Home | News    Sunday 27 November 2011

Resolve Abyei conflict, S. Sudanese youth tell gov’t


By Julius N. Uma & Ngor Arol Garang

November 26, 2011 (AWEIL/JUBA) - A youth conference in Greater Bahr el Ghazal has urged the government to resolve the dispute between Juba and Khartoum over the contested territory of Abyei, which they say is threatening the security of neighbouring regions.

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Hundreds of southern Sudanese take part in a demonstration against northern Sudan’s military incursion into the border town of Abyei in the southern capital of Juba Monday May 23, 2011. (AP)

The call for the issue to be addressed at the first Bahr el Ghazal Youth Conference which opened on Thursday in Aweil, the capital of Northern Bahr el Ghazal state. The four day meeting has called for the consolidation of peace and unity in South Sudan amid growing concerns of numerous challenges faced by the young country’s youth, less than five months after the country attained independence in as part of a 2005 peace deal.

As part of the agreement, residents of Abyei were due to vote on whether to remain in north Sudan - where the fertile, oil-producing region was placed by the British over 100 years ago - or to become part of an independent South Sudan.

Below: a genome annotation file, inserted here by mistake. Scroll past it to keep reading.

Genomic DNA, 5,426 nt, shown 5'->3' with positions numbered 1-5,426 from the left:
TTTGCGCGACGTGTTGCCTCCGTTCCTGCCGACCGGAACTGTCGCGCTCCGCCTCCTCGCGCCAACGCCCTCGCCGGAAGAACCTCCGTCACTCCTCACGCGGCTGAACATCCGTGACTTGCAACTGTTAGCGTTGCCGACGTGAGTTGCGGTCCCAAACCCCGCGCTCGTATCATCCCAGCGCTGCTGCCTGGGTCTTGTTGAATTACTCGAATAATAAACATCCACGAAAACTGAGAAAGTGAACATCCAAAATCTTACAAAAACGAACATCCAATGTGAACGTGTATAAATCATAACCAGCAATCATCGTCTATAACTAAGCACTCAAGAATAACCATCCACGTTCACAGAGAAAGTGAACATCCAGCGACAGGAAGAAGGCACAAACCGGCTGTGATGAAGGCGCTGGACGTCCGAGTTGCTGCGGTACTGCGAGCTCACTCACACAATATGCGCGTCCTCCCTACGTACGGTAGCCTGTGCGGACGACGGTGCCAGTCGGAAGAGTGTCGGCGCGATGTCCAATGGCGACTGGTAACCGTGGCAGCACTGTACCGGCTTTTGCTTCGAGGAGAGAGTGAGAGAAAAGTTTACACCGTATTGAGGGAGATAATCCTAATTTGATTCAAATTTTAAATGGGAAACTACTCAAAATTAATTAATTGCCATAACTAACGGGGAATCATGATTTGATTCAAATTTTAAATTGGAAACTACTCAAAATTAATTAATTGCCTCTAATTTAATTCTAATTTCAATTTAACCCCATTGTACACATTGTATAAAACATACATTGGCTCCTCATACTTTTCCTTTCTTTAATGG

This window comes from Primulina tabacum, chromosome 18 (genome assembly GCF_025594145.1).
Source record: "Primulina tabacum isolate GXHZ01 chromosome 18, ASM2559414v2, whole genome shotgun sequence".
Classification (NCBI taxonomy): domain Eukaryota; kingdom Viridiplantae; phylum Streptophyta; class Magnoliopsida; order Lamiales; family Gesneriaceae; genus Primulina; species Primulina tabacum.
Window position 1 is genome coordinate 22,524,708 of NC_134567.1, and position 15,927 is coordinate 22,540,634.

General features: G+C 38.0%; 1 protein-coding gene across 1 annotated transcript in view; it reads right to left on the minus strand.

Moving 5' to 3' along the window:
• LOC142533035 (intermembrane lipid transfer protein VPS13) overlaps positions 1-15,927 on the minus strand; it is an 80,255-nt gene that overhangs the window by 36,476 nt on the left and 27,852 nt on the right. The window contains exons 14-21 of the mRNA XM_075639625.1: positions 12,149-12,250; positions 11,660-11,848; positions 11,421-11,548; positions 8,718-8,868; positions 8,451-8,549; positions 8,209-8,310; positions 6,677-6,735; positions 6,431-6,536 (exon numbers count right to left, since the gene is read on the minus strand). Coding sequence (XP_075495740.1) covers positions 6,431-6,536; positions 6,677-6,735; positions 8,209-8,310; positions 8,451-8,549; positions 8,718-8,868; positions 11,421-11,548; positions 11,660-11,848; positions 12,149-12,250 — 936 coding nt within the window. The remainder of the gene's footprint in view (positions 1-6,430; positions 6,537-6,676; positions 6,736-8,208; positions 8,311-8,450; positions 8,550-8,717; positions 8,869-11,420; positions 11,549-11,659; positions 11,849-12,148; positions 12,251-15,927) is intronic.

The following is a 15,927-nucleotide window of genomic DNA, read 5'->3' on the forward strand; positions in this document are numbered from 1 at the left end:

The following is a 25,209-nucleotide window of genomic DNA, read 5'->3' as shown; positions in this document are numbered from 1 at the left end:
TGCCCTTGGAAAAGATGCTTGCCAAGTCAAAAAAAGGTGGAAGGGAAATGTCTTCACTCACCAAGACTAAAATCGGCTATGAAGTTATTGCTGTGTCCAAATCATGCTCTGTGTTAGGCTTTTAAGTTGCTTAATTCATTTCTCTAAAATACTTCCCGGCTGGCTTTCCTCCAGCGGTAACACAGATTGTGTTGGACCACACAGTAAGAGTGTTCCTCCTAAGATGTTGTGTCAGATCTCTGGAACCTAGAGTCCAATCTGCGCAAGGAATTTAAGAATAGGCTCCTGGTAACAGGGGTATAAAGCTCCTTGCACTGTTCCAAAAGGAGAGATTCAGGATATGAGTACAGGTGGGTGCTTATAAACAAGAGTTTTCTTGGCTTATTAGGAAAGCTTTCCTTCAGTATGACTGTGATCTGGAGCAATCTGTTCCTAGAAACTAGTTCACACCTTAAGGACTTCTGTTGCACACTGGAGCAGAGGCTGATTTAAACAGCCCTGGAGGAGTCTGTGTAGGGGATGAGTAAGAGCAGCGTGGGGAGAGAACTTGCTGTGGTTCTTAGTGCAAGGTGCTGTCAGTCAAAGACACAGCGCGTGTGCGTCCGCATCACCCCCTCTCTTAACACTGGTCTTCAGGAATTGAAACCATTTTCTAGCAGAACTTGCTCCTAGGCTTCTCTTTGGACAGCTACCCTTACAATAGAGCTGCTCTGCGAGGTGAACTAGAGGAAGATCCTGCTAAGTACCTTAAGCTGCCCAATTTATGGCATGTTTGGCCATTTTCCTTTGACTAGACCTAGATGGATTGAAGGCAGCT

Unlike South Sudan’s referendum, which went ahead on time, Abyei’s plebiscite did not go ahead, as the two sides could not agree on who could vote. In May north Sudan’s army forcibly took control of the region and have yet to pull out despite the arrival of an Ethiopian UN peacekeeping mission.

Fighting in Abyei has caused thousands to be displaced into the surrounding states of Lakes, Warrap and Northern and Western Bahr el Ghazal.

The African Union High Level Implementation Panel (AUHIP) has lauded the recent resumption in the post-independence negotiations between the Republic of Sudan and the Republic of South Sudan.

The talks, which initially hit a deadlock, resumed in Addis Ababa, the Ethiopian capital on 21 November. The two countries are yet to agree on border issues, including the principles and demarcation of the north-south border. Other issues being discussed are the transitional financial arrangements, oil, trade issues, assets and liabilities.